School of Business and Education- Teacher Education Department Faculty
Dawn Wink joined SFCC full-time in 2007 and has taught all courses within the Teacher Academy program. She currently teaches Orientation to the Teaching Profession, The Critically Reflective Teacher, and Supervised Field Experience. Dawn received a BA in International Relations, Spanish, and German at the University of California/Davis, living and studying in Spain and Germany. Her academic honors include: Dean's List of Honor Students, Pi Sigma Alpha National Political Science Honor Society, and Phi Alpha Theta International Honor Society.
Dawn received her MA in Bilingual and Crosscultural Leadership from California State University/Sacramento. Dawn’s specific areas of interest include linguistic human rights and bilingual education. Her first book, Teaching Passionately: What’s Love Got To Do With It?, co-written with Joan Wink, was published in 2004 (Pearson), and her essays and articles have appeared in journals and magazines. Dawn presents regularly on Education, Creative Writing, and the Southwest. Dawn enjoys being with her family, running, reading, and making bouquets from her flower gardens.Visit Dawn's blog, Dewdrops, for stories and insights.
Bethany Muller, Ph.D.
Bethany Muller, an assistant professor at the Santa Fe Community College, joined the SFCC Teacher Education Department in January 2010. Dr. Muller serves as the lead faculty for the TESOL Endorsement program. Prior to joining SFCC, Dr. Muller worked at the College of Santa Fe for three years supervising student teachers and teaching TESOL/Bilingual coursework. She earned her Master's degree in Bilingual Education form Southern Methodist University and a Ph.D. in Educational Linguistics from the University of New Mexico in 2006.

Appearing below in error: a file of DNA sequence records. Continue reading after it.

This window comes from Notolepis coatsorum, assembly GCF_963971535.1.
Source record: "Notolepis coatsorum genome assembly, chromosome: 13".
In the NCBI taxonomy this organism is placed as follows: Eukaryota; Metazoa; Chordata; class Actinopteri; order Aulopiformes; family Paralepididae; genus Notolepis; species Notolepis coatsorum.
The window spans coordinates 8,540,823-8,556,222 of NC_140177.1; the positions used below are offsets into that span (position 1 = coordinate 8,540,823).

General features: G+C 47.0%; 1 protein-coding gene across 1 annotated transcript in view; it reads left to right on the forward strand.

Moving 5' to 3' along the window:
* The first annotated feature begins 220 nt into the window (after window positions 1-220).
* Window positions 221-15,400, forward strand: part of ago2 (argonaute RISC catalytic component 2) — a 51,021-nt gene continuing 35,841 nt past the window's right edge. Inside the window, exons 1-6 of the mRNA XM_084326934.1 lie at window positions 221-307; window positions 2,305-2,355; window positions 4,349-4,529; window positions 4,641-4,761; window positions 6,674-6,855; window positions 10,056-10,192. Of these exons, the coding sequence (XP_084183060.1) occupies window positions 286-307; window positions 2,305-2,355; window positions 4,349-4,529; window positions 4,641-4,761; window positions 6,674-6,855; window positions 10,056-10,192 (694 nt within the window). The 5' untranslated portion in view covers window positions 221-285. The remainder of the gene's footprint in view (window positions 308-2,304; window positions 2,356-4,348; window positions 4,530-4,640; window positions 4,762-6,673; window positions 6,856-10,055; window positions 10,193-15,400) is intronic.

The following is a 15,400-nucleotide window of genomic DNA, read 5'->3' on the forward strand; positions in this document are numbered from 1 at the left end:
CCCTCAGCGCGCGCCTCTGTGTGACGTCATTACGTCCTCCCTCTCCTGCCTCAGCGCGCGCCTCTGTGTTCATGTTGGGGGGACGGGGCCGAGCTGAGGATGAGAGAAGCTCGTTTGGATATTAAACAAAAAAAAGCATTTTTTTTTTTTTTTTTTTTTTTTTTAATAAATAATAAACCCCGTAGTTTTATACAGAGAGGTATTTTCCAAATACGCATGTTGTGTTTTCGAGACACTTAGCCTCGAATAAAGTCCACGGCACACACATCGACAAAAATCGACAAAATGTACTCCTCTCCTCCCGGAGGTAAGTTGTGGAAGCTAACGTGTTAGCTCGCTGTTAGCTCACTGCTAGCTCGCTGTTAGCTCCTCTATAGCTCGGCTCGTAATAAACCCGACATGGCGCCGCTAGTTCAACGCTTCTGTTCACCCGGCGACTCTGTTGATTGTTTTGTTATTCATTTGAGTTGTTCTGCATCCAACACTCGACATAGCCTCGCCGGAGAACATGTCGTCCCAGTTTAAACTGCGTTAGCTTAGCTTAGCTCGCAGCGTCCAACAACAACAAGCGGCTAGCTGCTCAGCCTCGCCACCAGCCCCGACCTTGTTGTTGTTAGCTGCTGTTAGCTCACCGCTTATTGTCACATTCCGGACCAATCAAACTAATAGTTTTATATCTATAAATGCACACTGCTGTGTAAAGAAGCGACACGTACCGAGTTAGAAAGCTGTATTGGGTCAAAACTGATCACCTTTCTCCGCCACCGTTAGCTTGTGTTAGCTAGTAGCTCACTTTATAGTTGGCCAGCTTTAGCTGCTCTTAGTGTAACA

Dr. Muller's research interests focus on peer interaction in bilingual classrooms and the second language acquisition process. Prior to her career in higher education, Dr. Muller was a bilingual elementary school teacher for five years. In her spare time, she enjoys traveling, cooking, gardening, and spending time with her family.
Assistant Professor, Teacher Academy
Annabelle Black recently joined the faculty of the Teacher Academy, after having been an adjunct instructor in both the Alternative Licensure Program and the Early Childhood Program. Ms. Black has taught early childhood, elementary, secondary and higher education classes. Currently, Ms. Black holds a P-8 Level III, K-12 Level III, and Administrator's Level III licenses with the New Mexico Public Education Department. Additionally, Ms. Black has held several administrative positions focusing on curriculum development, assessment, teacher training and professional development.
Ms. Black has worked in public, charter and independent schools as an educational contractor, exploring education from the non-profit, youth service provider side, as well as contracting with museums, professional development organizations, and research institutions. After many years working with adolescents she began to be very interested in brain research, especially in the area of early childhood development. Since 2008 Ms. Black has been a Child Development Specialist with the Office of Child Development under CYFD.
Ms. Black’s research interests include the phenomenon of learning, evolutionary developmental biology and psychology and designing effective learning environments for the future.
Colleen Pfeifer has taught for the Teacher Education program for the last 3 years. She is originally from Michigan where she studied Elementary Education and received a Bachelor’s of Science degree from Western Michigan University in 1999.
Ms. Pfeifer has taught kindergarten, first grade, second grade, and ESL to students in grades K-6. She has also taught in Japan and Costa Rica in addition to teaching in Puebla, Mexico as part of her Master’s degree program from the University of Colorado-Boulder. Ms. Pfeifer holds an ESL Endorsement in addition to a Master’s degree in Linguistic and Diverse Education.
Ms. Pfeifer teaches Fundamentals of Reading Instruction, Teaching Reading for the Elementary Classroom, Theories of Teaching and Learning, and Teaching English to Speakers of Other Languages (TESOL). Her research interests include brain based learning, reading instruction, and methodology for teaching English Language Learners. Among teaching, her other passions include traveling, photography, hiking, and yoga.
For more information, please contact the School of Business and Education, 505-428-1347, firstname.lastname@example.org.
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